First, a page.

GAME REVIEW: Stray

Developer: Blue Twelve Studio
Publisher: Annapurna Interactive
Release Date: July 19th, 2022
Reviewed on: PlayStation 5
Price: $29.99 USD

*Spoiler-free review*

Introduction:

Likely considered one of the most anticipated “indie” games for 2022 is Stray, published by Annapurna Interactive–also know for publishing Neon White, 12 Minutes, Donut County, and What Remains of Edith Finch. Stray fell on many gamers’ radars because you play as an adorable orange cat, and it also was the new PlayStation Plus game available on day one for Extra and Premium members. This title is classified as an adventure with puzzle and platforming elements and takes players approximately 6 to 8 hours to complete.

Image courtesy of Annapurna Interactive

Synopsis:

The game opens with a group of cats, and you interact with each and every one of them–establishing a sense of belonging in what appears to be a man-made environment that has been taken over by nature. When you venture out with your family, you fall from an unstable pipe and end up in the Dead City.

It is dark, the alleys are narrow and derelict, and neon signs flicker eerily. As you journey through the early stages, you learn the controls–jumping, scratching, and even meowing! Once you reach the slums, you meet your travel companion who lost their memory and stumble upon fearful AI robots. Eventually you meet a group called the Outsiders, who desire to leave and reach the surface. Your goal in Stray is navigate through this Dead City and find your way back to your family with the help of B-12 and the Outsiders!

Analysis:

The premise alone of playing as a cat was enough to draw me in to play it day one; however, how does the game hold up in quality?

Firstly, the graphics and sound were well done and fell in line with the themes in Stray. Bright neon signs stand out against the dark alleyways, and the character designs were adorable–from your playable cat to the AI robots. The soundtrack had this delightful mix of synth and jazzy tones, which is fitting for this cyberpunk setting. It blends into the background to the point where it almost feels like ambient sound, eliciting a sense of curiosity and, at times, unease.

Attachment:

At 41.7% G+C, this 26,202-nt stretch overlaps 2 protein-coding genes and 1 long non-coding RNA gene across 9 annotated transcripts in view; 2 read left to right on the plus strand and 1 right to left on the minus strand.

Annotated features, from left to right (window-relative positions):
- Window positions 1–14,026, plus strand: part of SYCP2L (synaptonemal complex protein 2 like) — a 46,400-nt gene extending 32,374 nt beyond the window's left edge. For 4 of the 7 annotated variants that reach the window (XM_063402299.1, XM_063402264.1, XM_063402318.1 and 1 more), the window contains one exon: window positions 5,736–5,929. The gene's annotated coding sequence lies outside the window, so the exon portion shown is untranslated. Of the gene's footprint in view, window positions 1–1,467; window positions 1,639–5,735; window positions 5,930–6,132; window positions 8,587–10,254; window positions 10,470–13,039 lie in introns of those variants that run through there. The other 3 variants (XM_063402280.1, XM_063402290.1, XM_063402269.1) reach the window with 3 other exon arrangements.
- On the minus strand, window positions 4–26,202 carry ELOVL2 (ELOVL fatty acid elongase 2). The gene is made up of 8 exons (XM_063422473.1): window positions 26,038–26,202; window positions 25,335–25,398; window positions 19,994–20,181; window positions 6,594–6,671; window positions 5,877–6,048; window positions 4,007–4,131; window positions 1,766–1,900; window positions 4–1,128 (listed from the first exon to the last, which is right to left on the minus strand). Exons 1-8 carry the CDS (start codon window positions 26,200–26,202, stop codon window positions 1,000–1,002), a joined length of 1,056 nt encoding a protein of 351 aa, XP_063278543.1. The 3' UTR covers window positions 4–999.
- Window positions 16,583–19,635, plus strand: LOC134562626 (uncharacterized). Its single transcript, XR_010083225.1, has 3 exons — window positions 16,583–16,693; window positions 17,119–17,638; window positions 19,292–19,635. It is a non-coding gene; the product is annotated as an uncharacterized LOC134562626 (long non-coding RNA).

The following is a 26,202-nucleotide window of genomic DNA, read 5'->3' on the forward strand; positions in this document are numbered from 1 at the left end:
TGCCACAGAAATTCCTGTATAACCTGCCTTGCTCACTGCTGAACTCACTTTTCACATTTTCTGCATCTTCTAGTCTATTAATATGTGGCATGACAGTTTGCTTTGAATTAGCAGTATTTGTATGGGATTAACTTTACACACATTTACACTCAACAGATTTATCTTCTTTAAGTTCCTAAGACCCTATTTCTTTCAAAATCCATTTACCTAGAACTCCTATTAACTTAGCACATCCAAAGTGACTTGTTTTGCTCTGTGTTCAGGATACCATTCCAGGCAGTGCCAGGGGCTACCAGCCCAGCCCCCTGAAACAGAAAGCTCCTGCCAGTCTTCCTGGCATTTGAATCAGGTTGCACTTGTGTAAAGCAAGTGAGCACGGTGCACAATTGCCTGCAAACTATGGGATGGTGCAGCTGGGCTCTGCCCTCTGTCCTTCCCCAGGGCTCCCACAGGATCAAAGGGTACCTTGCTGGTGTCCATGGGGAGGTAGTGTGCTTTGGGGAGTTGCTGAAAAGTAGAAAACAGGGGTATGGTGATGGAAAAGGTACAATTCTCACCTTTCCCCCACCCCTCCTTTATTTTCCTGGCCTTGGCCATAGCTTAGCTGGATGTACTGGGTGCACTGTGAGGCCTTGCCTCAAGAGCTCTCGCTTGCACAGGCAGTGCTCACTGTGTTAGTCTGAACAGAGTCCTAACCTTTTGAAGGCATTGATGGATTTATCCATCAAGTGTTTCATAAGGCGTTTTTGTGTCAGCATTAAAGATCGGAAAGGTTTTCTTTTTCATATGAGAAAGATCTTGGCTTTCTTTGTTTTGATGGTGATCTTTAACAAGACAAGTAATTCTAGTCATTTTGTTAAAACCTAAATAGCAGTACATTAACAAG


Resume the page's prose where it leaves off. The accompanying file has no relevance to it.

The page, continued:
The gameplay at its core is simple. You can run, meow, and jump. However, with all its simplicity, they unlock a plethora of things you can do in the environment. Meowing can attract enemies and startle NPCs. You can leap from a variety of platforms such as narrow air conditioning window units to reach rooftops in seconds. There is a grand sense of verticality that makes each area much larger than it appears. When you unlock your companion, B-12, you can utilize a flashlight, store items, and eventually defend yourself against the flesh and metal-eating Zurgs.

Image courtesy of Annapurna Interactive

The gameplay ultimately focuses on exploring, fetching items, and sneaking past danger. There is not much combat to be had, and during those rare sequences, it can be a little overwhelming and short-lived. However, the key to Stray’s success was the developer’s acknowledgment that combat is only ancillary. You, the player, are here to experience the world from a cat’s point of view, while unraveling a mysterious–and quite frankly–unsettling story.

Who was B-12? How did this world in Stray come to be? You begin in the Slums, a disturbingly derelict city filled with garbage. Trash from Midtown rains down on their neighborhood. You interact with robots who mimic human behavior like consuming food, dressing in clothing, and playing music. There are several optional side-quests such as collecting sheets of music and memories to help B-12 remember who they were. For otherwise linear gameplay, there is plenty for you to do.

Image courtesy of Annapurna Interactive

Final Score:

Rating: 5 out of 5.

Stray is a delight and a highlight of games released in 2022 thus far. Although it is a shorter title than most (approximately 6-8 hours depending on how much or little you explore) and linear in gameplay, Stray does not overstay its welcome. In fact, Blue Twelve Studios keeps things simple, giving gamers what they want–to play as a cat. They capture this experience exceptionally well with nuanced interactions with NPCs like jumping on a game of Mahjongg, knocking over pots, and rubbing up against NPCs’ legs. The graphics and sound blend well into the setting and theme, creating a solid experience that I feel everyone should try at least once.

Image courtesy of Annapurna Interactive

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Featured Image Source: Annapurna Interactive

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